Depending on the severity of the injury (or malformation of the joint), surgery may be the only option to get your pet back on track. A complete CCL (cranial cruciate ligament) tear will need surgery to reattach the ligament. A CCL is the same as structure as the ACL in humans, but in dog's it is called a CCL. Veterinarians can use a laser to deepen the groove for the patella. Speak with your vet if surgery is necessary or if proactive care can prevent it. 

There are newer procedures available called TPLO (tibial plateau leveling Osteotomy) and TTA (tibial tuberosity advancement). Both procedures cut the tibia bone and use a bone plate to hold the cut bone in position.

X-Ray of Tibial Tuberosity Advancement Surgery
Source: Solutions for your Dog's Knee Injury, Dr. David Leahy

Use a Brace

Many people are experiencing great results when supporting their dog with a dog knee brace. There is a range of styles out there from hard framed, custom-built braces to soft, standardized supportive braces. No matter their manufacture, these work in the same way, helping to keep the stifle joint stabilized so that the leg can function normally. In keeping the joint stabilized, it also does double duty, helping to prevent the ligaments in the knee from further injury. Depending on the severity of the CCL tear, a brace can help prevent your dog from needing surgery.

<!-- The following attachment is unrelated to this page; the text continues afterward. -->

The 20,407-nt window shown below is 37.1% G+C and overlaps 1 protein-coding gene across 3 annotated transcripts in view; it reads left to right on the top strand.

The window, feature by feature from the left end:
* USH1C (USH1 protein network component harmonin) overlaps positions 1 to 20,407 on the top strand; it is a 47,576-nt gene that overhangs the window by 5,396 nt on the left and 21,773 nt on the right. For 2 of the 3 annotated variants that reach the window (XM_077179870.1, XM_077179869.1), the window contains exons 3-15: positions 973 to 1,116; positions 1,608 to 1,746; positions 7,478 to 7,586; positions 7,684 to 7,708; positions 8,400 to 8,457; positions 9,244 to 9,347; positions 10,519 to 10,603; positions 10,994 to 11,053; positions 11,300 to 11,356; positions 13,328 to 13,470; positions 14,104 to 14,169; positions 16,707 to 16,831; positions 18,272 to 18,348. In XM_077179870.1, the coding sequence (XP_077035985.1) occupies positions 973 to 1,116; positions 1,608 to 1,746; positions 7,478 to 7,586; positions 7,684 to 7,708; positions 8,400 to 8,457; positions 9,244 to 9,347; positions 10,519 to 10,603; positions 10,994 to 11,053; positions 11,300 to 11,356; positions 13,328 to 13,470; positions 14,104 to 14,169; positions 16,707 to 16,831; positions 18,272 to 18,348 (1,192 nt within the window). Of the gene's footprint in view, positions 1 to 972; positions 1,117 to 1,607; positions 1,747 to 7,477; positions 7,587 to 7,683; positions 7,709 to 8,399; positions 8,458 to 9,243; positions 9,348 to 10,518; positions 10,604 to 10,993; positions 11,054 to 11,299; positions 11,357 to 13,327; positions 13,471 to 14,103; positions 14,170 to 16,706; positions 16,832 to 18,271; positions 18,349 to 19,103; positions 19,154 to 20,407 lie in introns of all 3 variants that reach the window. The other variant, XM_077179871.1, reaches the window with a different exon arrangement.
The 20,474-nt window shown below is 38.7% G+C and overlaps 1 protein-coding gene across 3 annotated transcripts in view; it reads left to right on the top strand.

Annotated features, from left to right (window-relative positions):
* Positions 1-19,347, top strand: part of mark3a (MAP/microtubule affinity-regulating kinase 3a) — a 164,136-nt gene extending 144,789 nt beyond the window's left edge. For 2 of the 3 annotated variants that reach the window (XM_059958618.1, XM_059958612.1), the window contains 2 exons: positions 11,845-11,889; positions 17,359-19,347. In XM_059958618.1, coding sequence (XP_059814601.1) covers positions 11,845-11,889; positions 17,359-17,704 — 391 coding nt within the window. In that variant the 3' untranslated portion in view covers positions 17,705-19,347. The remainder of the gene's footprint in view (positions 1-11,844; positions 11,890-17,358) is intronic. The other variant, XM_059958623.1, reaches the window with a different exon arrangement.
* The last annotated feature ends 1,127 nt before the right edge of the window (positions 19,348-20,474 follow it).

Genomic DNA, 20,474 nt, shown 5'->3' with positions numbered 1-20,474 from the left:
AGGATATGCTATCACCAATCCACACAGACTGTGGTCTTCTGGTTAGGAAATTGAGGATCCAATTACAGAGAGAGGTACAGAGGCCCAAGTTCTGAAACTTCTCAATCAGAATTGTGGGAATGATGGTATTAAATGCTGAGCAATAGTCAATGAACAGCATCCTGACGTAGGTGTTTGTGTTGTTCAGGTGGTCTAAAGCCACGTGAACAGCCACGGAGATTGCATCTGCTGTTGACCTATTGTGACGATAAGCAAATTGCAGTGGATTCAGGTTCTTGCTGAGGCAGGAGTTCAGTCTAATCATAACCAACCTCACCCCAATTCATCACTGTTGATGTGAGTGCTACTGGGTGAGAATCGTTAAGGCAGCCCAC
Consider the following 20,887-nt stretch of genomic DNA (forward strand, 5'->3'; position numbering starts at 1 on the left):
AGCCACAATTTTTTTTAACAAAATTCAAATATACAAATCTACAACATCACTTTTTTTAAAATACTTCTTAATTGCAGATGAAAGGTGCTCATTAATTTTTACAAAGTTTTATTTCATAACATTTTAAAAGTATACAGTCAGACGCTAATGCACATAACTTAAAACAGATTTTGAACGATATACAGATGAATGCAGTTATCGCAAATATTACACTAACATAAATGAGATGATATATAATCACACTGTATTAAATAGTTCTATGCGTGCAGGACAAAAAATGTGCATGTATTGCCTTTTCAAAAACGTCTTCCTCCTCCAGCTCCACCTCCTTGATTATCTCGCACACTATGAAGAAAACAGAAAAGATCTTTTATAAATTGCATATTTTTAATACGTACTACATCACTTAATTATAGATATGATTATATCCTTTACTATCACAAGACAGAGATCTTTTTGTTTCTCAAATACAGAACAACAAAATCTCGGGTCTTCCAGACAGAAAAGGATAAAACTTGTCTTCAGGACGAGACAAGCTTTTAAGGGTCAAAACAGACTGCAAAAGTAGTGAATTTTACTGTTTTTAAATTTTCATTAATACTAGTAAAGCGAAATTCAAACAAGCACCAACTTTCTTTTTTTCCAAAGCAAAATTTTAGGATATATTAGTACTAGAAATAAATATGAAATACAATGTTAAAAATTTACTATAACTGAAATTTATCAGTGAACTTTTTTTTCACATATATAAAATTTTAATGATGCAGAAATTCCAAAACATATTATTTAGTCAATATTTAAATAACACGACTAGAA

How to Support and Prevent Dog Knee Injuries

Know Your Dog's Risk Factors

Age, breed, health, and activity levels are all important to consider in keeping your dog healthy. While some conditions (like osteochondritis dissecans) are more prone to young and developing dogs, others can afflict older canines more frequently. CCL ruptures can affect any dog but are much more likely to occur in older, overweight animals.  We can’t change our dog’s breed or age, so we have to be proactive about the other risk factors.

Healthy Diet and Exercise

As mentioned previously, weight can be a considerable risk factor for your pooch. Feed them the correct diet. Use the Merck Vet Manual to understand the nutritional requirements of your dog better. Is your dog already overweight? Follow Dog Health Guide’s Diet for an Overweight Dog.

Many dogs benefit from joint supplements that contain methylsulfonylmethane, chondroitin, and glucosamine.

A proper diet is only one step. Keep your dog active, with age-appropriate exercise. Many injuries happen when an older dog gets enthusiastic about jumping on the couch or wears themselves out at the dog park. Dog’s just want to have fun, and it’s up to you to make sure it’s fun they are capable of enjoying safely.

For Additional Reading


Plain English explanation of the way the dog knee joint works and dog knee surgery.